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Journal of Applied Sciences and Environmental Management
World Bank assisted National Agricultural Research Project (NARP) - University of Port Harcourt
ISSN: 1119-8362
Vol. 20, No. 4, 2016, pp. 1017-1024
Bioline Code: ja16107
Full paper language: English
Document type: Research Article
Document available free of charge

Journal of Applied Sciences and Environmental Management, Vol. 20, No. 4, 2016, pp. 1017-1024

 en The Use of Artificial Neural Network to Evaluate the Effects of Human and Physiographic Factors on Forest Stock Volume
Yousefpoor, M.; Rostamie Shahraji, T.; Eslam Bonyad, A. & Salahi, M.

Abstract

Increase in human factors coupled with physiographic factors will impact stock volume in forest ecosystems. The scale of this process and critical information in forestry management provide an incentive for the development of model to predict the forest stock volume. In this paper, we use data derived from Siahrood, Guilan Province, Iran using Field inventory by cluster sampling in a network (1 × 1 km) with 90 clusters and 900 circular plots (1000 m2). To evaluate modeling approaches for stock volume responses to changing condition. The relationship between the standing volume and human factors and each physiographic factor were examined using Pearson and the Artificial Neural Network method. Based on Field observations it was observed that different stock volume exhibit in specific physiographic response to population density, livestock density, distance from village, aspect, slope and elevation. Results show that Multilayer Neural Networks with 12 nodes can predict the forest stock volume with the lowest RMSE (48.76m3). In addition, the artificial neural network designed for the buffer of three populations with 85.5% accuracy was selected as the best model to predict the volume based on the mentioned components. The results suggest ANN is an effective approach to predict exact forest stock volume and human factors in certain topography conditions and provides useful information for the acceptable amount of standing inventory using the present human population in future experiment.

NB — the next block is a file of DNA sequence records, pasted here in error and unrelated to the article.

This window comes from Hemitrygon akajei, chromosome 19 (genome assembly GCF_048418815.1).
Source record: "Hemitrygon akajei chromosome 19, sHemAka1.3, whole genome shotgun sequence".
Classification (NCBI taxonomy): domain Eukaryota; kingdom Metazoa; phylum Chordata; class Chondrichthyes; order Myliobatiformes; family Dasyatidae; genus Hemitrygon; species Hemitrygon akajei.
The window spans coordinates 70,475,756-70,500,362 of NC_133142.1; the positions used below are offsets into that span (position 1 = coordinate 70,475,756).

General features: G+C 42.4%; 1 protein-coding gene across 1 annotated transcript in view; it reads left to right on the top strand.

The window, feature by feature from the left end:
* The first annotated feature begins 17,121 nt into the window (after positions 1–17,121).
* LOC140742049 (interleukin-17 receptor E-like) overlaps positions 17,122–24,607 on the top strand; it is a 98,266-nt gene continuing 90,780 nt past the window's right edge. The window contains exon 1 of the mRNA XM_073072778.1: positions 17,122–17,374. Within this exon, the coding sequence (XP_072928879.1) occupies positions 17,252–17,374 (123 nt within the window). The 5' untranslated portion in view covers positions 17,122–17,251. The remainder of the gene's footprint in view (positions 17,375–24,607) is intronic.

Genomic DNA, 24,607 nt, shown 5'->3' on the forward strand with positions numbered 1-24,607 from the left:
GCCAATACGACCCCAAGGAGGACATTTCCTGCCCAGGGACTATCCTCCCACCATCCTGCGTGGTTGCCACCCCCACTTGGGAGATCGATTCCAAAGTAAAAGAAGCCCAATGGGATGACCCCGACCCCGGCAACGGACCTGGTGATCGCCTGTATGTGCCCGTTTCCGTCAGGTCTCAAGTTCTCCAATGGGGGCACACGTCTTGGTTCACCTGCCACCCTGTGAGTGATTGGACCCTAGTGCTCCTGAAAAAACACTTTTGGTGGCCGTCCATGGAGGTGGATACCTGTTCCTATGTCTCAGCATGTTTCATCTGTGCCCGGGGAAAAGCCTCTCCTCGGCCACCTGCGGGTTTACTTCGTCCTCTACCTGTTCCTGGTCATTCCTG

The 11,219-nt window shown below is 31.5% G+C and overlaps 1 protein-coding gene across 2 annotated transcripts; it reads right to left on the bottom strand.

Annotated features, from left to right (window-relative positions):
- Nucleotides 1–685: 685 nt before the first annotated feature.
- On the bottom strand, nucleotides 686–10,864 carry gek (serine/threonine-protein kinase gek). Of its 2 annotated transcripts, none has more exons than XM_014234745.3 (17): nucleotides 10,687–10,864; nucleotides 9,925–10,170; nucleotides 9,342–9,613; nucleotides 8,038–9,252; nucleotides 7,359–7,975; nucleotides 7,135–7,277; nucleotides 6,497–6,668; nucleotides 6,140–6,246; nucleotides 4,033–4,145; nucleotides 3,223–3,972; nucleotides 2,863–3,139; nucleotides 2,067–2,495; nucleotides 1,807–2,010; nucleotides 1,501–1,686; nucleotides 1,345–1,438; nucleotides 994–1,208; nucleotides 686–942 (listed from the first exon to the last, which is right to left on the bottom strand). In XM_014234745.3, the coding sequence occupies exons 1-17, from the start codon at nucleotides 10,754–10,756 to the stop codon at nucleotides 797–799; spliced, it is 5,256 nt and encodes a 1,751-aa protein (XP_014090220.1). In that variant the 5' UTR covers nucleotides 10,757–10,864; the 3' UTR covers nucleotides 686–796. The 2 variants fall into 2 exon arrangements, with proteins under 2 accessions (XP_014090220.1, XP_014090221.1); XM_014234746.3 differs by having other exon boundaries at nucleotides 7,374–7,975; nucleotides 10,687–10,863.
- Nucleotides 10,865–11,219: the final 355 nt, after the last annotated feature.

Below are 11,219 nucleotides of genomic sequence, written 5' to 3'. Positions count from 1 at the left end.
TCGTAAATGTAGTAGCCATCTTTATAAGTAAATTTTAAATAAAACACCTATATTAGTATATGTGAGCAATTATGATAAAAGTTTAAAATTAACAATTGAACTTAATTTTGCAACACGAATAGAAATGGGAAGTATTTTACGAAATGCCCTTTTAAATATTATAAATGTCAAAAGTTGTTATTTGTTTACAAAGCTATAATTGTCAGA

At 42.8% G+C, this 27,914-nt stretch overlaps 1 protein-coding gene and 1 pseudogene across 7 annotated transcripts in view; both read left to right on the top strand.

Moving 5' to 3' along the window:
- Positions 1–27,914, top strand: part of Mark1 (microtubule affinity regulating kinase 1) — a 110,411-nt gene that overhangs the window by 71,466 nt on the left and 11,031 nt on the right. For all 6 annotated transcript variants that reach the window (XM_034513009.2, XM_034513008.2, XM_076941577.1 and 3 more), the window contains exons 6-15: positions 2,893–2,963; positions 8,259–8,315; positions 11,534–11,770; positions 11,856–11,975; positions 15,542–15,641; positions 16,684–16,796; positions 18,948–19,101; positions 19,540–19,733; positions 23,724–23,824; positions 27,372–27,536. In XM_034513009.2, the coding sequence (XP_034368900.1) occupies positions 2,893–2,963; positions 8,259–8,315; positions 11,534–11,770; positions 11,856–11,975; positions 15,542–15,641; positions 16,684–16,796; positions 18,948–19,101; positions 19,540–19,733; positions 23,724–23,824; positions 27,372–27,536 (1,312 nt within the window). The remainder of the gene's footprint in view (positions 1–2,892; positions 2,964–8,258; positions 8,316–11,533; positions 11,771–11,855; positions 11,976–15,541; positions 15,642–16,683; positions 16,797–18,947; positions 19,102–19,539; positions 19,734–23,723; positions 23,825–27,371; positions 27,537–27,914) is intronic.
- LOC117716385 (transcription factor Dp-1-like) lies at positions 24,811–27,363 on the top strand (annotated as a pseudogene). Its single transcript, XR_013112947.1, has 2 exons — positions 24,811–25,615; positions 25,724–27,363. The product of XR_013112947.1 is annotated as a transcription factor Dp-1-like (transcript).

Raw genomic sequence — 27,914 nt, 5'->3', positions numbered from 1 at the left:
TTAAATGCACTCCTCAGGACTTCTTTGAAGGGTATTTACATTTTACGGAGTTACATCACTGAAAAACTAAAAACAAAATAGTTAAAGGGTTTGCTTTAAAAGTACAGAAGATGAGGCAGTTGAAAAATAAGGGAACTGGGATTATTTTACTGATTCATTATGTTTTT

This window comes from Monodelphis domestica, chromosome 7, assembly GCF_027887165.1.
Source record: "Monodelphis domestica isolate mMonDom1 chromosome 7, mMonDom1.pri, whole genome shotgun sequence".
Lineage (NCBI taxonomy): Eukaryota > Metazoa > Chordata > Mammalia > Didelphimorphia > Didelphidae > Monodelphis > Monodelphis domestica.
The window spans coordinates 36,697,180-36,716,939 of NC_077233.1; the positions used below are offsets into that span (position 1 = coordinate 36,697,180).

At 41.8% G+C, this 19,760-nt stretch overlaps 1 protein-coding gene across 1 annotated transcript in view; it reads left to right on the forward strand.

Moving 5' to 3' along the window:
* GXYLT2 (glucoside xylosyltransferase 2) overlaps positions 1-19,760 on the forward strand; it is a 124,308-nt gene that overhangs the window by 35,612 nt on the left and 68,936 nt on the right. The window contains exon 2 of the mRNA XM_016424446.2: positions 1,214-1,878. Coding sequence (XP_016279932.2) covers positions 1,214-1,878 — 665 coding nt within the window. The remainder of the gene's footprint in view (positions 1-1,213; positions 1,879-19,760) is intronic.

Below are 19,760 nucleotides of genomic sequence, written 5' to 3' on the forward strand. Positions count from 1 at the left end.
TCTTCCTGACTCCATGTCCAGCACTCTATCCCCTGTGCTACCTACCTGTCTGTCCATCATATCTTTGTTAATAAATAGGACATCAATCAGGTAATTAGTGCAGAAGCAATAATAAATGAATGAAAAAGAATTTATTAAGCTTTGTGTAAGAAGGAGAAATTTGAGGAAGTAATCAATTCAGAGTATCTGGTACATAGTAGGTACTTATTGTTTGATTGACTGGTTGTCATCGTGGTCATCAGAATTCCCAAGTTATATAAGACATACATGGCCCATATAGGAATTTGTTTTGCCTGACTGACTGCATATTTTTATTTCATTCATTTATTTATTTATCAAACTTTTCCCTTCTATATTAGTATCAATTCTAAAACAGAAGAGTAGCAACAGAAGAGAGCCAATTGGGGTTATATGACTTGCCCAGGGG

Keywords
stock volume; human factors; physiographic factors; neural network

 
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